Carl Jung, the Swiss psychiatrist, wrote about his own dreams. He also drew pictures to describe them. In 2009, almost 50 years after his death, a book was published that is referred to as “The Red Book”. The book is peppered with Jung’s own illustrations and deals with archetypes, the unconscious mind, and the collective unconscious.
A multi-part event in New Mexico, Mining the Unconscious, includes three gallery shows, with a finale at the Encaustic Art Institute. I have completed a piece I will be submitting for the show:
"Major Tom", encaustic painting
It started with the idea of the archetype and how that is held in the collective unconscious. That somehow got me thinking about the idea of adventure, which lead then to space and the archetype of the adventurer, or better yet, the astronaut! What a fantastic hero for a collective dream! Well, this may be something the astronaut dreamt, or maybe I dreamt of being an astronaut. Does it matter?
For those of you in the ABQ/Santa Fe area, here are a couple of interesting and related events scheduled for July 15 and July 22:
“Artists on Art” series probes why artists create
Even before written history, human beings manifested an undeniable urge to make marks on all kinds of surfaces. Witness the cave art from Lascaux, Altamira and that more recently captured by Werner Herzog in his fascinating documentary, “Cave of Forgotten Dreams.” The more than 30,000-year-old drawings in Chauvet Cave, Ardeche, France, not only predate written history, but also perspective. Yet their makers have eloquently captured motion and form and evidence a real understanding of anatomy. As we view them in 3-D, they come alive–as alive as if they were drawn yesterday. And we respond. Why? Why were they made? And why do humans continue their endless mark making even now?
“Why do Artists Make Art?” probes the reasons for our frenetic desire to make marks and create art. It is the first in a series of three “Artists on Art” talks by contemporary “mark makers,” whose works are part of three “Mining the Unconscious” exhibitions unfolding in Santa Fe and Cerrillos. The exhibitions and talks, offered free of charge to the public, are among more than 20 other community programs that compose the Mining the Unconscious project. (For details: www.miningtheunconscious.org)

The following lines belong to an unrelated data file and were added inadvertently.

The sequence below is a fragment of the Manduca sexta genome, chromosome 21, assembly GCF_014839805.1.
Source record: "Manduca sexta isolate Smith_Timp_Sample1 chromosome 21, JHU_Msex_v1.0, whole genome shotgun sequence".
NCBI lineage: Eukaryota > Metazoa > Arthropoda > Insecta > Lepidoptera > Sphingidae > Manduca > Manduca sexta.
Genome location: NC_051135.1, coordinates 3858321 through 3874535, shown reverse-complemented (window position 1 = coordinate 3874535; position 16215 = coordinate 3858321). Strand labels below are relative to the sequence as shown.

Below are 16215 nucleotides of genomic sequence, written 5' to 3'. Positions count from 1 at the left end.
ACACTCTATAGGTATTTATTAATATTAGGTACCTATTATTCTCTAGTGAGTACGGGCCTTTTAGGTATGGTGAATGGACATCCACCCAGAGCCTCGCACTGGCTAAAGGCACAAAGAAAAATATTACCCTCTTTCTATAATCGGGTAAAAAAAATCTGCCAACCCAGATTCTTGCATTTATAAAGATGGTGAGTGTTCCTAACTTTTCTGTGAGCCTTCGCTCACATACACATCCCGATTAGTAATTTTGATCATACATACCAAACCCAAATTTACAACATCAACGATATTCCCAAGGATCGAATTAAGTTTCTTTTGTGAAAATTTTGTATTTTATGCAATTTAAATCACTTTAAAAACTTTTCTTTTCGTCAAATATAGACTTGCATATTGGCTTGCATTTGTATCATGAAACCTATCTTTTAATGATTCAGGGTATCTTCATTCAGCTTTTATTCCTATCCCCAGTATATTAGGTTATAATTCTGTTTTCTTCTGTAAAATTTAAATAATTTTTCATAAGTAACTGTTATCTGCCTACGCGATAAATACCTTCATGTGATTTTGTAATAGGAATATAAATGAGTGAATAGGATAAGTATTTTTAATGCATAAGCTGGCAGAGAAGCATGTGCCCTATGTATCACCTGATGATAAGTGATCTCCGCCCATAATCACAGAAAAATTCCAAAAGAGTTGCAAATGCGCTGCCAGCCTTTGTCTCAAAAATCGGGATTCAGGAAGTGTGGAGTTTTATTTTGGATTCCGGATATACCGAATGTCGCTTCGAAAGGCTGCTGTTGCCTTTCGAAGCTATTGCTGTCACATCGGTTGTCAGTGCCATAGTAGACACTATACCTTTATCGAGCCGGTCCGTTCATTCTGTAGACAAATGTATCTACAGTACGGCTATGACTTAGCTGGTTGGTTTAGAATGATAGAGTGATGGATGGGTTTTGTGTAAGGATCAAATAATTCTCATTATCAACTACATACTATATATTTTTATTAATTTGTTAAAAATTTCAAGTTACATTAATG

Moderator for “Why do Artists Make Art?” , slated for Friday, July 15th, is artist Donna Ruff. She is a contributing faculty member at the Santa Fe University of Art and Design. She has challenged her panelists not to give the obvious “Because I have to” answer, but to dig deeper by asking themselves what happens when they don’t make art? was art valued and practiced in their families? why did they choose their particular form of expression and their materials? do they consider their work a spiritual practice? and many other challenging thoughts that evoke a deeper response. Panelists include Santa Fe artists Lisa de St. Croix, Taylor Oliver and Eliza Schmid, as well as Albuquerque artists Raymond Petersen and Barbara Shapiro.
The second “Artists on Art” program explores “How does art affect/reflect culture?” It’s slated for Friday, July 22 and panel moderator is Kathleen McCloud. McCloud is a visual artist and writer/audio producer for museum exhibitions, including the Vancouver Art Gallery, Dayton Art Institute and Herbert Johnson Museum/Cornell University as well as for multiple programs for the Library of Congress. Her panelists include Farmington artist Michael Billie, Santa Fe artists Sallyann Paschall and Iris Vazquez and Jemez Springs artist Betsie Miller-Kusz. The panelists have been asked to address how ritual fits into their work, whether landscape holds symbols and information unique to an area, impacting the culture of that place, and whether their art addresses contemporary culture or speaks more to myth.
“What is the role of the unconscious in creativity?” is the concluding program in the “Artists on Art “series. Its panel is moderated by Anne Farrell, Retired Chair of Media Arts for the Santa Fe Community College. Farrell’s panelists include Albuquerque artist Ralph Greene and Santa Fe artists Joe Griffo, John Hogan, Caroline Williams and Stan Yeatts. Panelists will bring the Mining the Unconscious discussions full circle as they address the role of the unconscious in their own work.
All “Artists on Art” dialogs begin at 7:00 PM at the Santa Fe University of Art and Design Annex , 1600 St. Michael’s Drive and will conclude by 9:00 PM